'Tidal wave' of closures and redundancies expected in hospitality sector if social distancing remains post-lockdown, warn Scottish chefs

Scotland's hospitality industry faces a "tidal wave of business closures and mass redundancies" if social distancing measures have to remain in place when bars and restaurants reopen, Nicola Sturgeon has been told.

Tuesday, 19th May 2020, 2:17 pm
Updated Tuesday, 19th May 2020, 2:18 pm

Scotland's hospitality industry faces a "tidal wave of business closures and mass redundancies" if social distancing measures have to remain in place when bars and restaurants reopen, Nicola Sturgeon has been told.

A group of Scottish chefs including Nick Nairn, Martin Wishart and Tom Kitchin have highlighted their fears for the sector in the midst of the Covid-19 pandemic in an open letter to the First Minister.

The group, which also includes the general manager of Restaurant Andrew Fairlie in Perthshire and the proprietor of The Witchery in Edinburgh, told Ms Sturgeon "over the past decade we have helped change the worldwide image of Scotland when it comes to food, drink and hospitality".

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A group of Scottish chefs including Nick Nairn (pictured) have highlighted their fears for the sector in the midst of the Covid-19 pandemic in an open letter to the First Minister.

But they warned the "reputational change" the sector has enjoyed could now be "set back for a generation".

Hospitality is "one of the main pillars of the Scottish economy", they argued, employing some 220,000 people directly.

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But the group warned: "As the lockdown continues and our doors remain closed with no end to that in sight, the very future of our businesses and the wider food and drink network we support is at risk."

To help, they want the First Minister to press the UK Government to extend the furlough scheme - which pays the bulk of wages for staff who can no longer work as a result of Covid-19 - beyond its current end date in October, with "further flexibility and phasing to support businesses until at least Q1 2021".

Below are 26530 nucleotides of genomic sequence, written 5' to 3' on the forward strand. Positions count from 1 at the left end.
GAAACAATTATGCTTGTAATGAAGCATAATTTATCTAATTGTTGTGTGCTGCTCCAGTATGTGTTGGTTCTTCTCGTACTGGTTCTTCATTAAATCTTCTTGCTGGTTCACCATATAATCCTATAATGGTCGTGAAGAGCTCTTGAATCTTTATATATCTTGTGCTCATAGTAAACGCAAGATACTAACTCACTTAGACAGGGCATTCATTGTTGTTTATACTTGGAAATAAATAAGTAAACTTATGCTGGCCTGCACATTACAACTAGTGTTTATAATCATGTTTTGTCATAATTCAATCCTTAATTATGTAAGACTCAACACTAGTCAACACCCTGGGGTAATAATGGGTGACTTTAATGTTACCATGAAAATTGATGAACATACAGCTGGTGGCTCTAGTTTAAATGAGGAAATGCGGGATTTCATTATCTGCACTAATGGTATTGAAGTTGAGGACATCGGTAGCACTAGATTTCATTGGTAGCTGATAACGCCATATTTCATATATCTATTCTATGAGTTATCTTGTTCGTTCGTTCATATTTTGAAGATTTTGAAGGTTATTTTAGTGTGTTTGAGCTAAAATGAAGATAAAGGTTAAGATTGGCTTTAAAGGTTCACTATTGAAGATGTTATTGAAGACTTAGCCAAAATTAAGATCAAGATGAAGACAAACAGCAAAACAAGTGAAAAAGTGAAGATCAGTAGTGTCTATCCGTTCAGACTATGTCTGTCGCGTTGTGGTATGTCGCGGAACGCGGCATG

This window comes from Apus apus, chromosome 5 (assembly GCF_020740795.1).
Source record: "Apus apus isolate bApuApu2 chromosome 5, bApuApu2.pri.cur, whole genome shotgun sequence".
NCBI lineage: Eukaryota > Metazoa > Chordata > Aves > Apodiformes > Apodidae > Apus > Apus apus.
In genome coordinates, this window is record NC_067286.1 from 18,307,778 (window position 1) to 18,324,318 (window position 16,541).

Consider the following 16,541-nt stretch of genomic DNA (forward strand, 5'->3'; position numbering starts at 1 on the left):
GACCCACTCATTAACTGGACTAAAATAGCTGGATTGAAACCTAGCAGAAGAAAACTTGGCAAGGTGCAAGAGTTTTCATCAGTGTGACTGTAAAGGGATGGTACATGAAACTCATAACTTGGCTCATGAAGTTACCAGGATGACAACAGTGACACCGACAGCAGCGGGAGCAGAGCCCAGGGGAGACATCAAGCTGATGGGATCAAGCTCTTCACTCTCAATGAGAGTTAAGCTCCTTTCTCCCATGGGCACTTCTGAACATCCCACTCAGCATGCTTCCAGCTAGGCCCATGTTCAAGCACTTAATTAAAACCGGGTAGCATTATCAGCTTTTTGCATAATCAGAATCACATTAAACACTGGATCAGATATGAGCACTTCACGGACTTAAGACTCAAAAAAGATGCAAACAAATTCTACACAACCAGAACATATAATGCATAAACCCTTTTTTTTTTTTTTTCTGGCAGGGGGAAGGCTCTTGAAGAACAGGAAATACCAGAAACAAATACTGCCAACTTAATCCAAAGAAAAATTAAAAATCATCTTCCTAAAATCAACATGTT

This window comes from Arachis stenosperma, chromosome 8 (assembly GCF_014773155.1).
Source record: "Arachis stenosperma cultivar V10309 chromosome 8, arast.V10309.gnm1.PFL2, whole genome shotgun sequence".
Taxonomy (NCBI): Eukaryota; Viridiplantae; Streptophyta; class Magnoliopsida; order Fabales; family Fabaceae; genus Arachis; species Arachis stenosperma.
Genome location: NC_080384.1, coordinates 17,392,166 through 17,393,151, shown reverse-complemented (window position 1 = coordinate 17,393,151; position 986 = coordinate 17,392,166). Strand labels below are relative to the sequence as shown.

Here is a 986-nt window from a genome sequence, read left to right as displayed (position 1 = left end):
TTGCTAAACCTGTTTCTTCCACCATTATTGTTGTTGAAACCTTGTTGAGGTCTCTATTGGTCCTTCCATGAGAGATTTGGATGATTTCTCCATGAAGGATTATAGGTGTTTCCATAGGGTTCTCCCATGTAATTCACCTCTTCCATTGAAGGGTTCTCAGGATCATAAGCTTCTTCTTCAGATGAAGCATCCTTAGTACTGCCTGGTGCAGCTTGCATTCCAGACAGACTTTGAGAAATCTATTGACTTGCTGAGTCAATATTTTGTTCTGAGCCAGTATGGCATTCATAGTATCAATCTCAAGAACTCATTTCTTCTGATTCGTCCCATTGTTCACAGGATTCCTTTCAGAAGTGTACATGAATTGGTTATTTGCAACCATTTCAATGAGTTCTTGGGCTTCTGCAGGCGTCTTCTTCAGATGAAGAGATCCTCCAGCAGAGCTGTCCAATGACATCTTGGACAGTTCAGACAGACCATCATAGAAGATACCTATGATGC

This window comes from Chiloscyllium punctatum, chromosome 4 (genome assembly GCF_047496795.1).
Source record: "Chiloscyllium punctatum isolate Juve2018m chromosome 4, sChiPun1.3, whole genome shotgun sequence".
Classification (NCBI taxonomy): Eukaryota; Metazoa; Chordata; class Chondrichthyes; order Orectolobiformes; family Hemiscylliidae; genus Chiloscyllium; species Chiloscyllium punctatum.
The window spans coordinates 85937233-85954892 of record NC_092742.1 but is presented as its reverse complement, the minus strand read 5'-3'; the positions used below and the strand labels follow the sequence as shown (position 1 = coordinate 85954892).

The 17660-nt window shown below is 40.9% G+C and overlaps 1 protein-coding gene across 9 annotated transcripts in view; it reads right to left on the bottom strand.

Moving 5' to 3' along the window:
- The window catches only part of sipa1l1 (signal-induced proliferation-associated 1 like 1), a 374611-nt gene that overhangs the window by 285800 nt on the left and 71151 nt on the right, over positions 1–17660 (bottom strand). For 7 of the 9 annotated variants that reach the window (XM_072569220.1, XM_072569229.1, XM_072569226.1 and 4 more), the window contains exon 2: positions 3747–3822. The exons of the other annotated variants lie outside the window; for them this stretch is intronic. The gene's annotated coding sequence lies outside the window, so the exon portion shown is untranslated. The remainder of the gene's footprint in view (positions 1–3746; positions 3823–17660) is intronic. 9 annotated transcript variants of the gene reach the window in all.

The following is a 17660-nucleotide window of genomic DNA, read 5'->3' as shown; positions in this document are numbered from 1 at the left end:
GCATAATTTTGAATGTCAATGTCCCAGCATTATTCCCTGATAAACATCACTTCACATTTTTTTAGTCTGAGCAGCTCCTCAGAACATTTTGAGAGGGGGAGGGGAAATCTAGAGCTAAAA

In addition to this, they want the Government to support a 12-month rent free period, with reductions "for as long as social distancing is required in our premises".

They said a business rates holiday should be extended until the end of June 2021 "to allow hospitality to get up and trading again".

To encourage Scots to come back to restaurants once the lockdown is lifted, the Scottish Government is being urged to develop a Covid Quality Assurance Scheme so businesses can "reassure their customers about the steps that have been taken to protect them from coronavirus".

It was suggested this could be rolled out by VisitScotland in association with Food Standards Scotland and local environmental health officers.

Making their plea for help, the restaurateurs said: "Put very simply, social distancing simply does not work in most restaurants, bars and hotels.

"People visit to enjoy a memorable experience with a high level of service and personal interaction, and this could never be achieved if staff had to maintain strict social distancing and wear PPE."

They added: "Hospitality already operates on a high cost base. In recent years we have faced additional spending including rent hikes, increased food and beverage costs, the new National Living Wage and higher business rates.

"Social distancing will result in revenue drops that will make most businesses unsustainable.

"There is also worrying evidence suggesting many people don't feel it is safe to eat out and will avoid visiting us even after lockdown is lifted.

"Against this background, if furlough ends and restaurants, bars and hotels are allowed to reopen but with social distancing enforced and no income from major events and festivals, the result will be a tidal wave of business closures and mass redundancies, increasing Scottish unemployment and the strain on the welfare system."

A Scottish Government spokeswoman said: "Scotland's hospitality industry is vitally important - economically and socially - to everyone who lives here and who visits Scotland, and we are carefully considering how we plan the restart and long-term recovery of the sector and wider economy.

"The Scottish Tourism Emergency Response Group, chaired by VisitScotland, has been in place since the beginning of the crisis and has developed a plan to respond to the impact of the virus on the sector and that work will help inform how we move forward as we slowly and carefully emerge from this crisis.

"Our package of support includes 1.6% rates relief for all non-domestic properties in 2020-21 and 100% relief for properties in retail, hospitality, leisure and airports.

"We will look carefully at all of the suggestions put forward and press the UK Government to ensure that the correct support is available as we come out of the lockdown."